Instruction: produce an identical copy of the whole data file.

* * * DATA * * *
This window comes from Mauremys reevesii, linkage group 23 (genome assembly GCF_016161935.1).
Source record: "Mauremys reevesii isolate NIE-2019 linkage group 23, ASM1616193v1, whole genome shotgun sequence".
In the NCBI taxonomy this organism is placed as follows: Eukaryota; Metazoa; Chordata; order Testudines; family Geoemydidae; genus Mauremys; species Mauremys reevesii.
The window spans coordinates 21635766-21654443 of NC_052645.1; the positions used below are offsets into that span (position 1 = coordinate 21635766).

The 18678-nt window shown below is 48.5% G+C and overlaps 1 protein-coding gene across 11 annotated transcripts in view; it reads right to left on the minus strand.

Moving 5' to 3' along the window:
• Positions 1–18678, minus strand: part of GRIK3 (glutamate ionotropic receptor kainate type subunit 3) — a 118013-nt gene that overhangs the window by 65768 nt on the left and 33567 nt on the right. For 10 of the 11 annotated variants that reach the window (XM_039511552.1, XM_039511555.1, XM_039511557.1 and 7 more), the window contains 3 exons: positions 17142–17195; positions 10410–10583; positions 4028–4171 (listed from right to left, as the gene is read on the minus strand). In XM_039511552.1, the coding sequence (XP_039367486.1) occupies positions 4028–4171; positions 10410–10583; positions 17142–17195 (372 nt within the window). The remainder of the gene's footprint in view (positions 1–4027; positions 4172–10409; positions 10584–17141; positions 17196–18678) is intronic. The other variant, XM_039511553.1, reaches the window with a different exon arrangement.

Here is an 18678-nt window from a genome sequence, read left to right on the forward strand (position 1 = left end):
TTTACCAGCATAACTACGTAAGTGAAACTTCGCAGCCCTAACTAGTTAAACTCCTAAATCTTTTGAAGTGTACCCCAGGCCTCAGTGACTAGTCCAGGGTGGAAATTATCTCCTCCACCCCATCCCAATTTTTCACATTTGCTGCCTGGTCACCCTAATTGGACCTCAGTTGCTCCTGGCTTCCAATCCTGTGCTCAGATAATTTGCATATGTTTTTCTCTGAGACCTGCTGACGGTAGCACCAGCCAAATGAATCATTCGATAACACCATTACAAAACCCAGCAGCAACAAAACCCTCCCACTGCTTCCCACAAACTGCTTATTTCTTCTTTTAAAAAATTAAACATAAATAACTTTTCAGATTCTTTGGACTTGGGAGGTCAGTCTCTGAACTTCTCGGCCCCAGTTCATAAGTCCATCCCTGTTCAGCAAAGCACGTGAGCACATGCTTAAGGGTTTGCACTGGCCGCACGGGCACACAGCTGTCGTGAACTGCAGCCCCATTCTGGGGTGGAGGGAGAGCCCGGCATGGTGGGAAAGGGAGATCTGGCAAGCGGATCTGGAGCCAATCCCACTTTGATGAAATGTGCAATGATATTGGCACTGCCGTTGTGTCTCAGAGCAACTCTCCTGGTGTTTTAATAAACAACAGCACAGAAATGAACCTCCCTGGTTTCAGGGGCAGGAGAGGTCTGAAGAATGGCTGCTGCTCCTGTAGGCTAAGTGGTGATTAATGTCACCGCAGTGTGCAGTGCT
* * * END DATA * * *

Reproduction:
This window comes from Mauremys reevesii, linkage group 23 (genome assembly GCF_016161935.1).
Source record: "Mauremys reevesii isolate NIE-2019 linkage group 23, ASM1616193v1, whole genome shotgun sequence".
In the NCBI taxonomy this organism is placed as follows: Eukaryota; Metazoa; Chordata; order Testudines; family Geoemydidae; genus Mauremys; species Mauremys reevesii.
The window spans coordinates 21635766-21654443 of NC_052645.1; the positions used below are offsets into that span (position 1 = coordinate 21635766).

The 18678-nt window shown below is 48.5% G+C and overlaps 1 protein-coding gene across 11 annotated transcripts in view; it reads right to left on the minus strand.

Moving 5' to 3' along the window:
• Positions 1–18678, minus strand: part of GRIK3 (glutamate ionotropic receptor kainate type subunit 3) — a 118013-nt gene that overhangs the window by 65768 nt on the left and 33567 nt on the right. For 10 of the 11 annotated variants that reach the window (XM_039511552.1, XM_039511555.1, XM_039511557.1 and 7 more), the window contains 3 exons: positions 17142–17195; positions 10410–10583; positions 4028–4171 (listed from right to left, as the gene is read on the minus strand). In XM_039511552.1, the coding sequence (XP_039367486.1) occupies positions 4028–4171; positions 10410–10583; positions 17142–17195 (372 nt within the window). The remainder of the gene's footprint in view (positions 1–4027; positions 4172–10409; positions 10584–17141; positions 17196–18678) is intronic. The other variant, XM_039511553.1, reaches the window with a different exon arrangement.

Here is an 18678-nt window from a genome sequence, read left to right on the forward strand (position 1 = left end):
TTTACCAGCATAACTACGTAAGTGAAACTTCGCAGCCCTAACTAGTTAAACTCCTAAATCTTTTGAAGTGTACCCCAGGCCTCAGTGACTAGTCCAGGGTGGAAATTATCTCCTCCACCCCATCCCAATTTTTCACATTTGCTGCCTGGTCACCCTAATTGGACCTCAGTTGCTCCTGGCTTCCAATCCTGTGCTCAGATAATTTGCATATGTTTTTCTCTGAGACCTGCTGACGGTAGCACCAGCCAAATGAATCATTCGATAACACCATTACAAAACCCAGCAGCAACAAAACCCTCCCACTGCTTCCCACAAACTGCTTATTTCTTCTTTTAAAAAATTAAACATAAATAACTTTTCAGATTCTTTGGACTTGGGAGGTCAGTCTCTGAACTTCTCGGCCCCAGTTCATAAGTCCATCCCTGTTCAGCAAAGCACGTGAGCACATGCTTAAGGGTTTGCACTGGCCGCACGGGCACACAGCTGTCGTGAACTGCAGCCCCATTCTGGGGTGGAGGGAGAGCCCGGCATGGTGGGAAAGGGAGATCTGGCAAGCGGATCTGGAGCCAATCCCACTTTGATGAAATGTGCAATGATATTGGCACTGCCGTTGTGTCTCAGAGCAACTCTCCTGGTGTTTTAATAAACAACAGCACAGAAATGAACCTCCCTGGTTTCAGGGGCAGGAGAGGTCTGAAGAATGGCTGCTGCTCCTGTAGGCTAAGTGGTGATTAATGTCACCGCAGTGTGCAGTGCT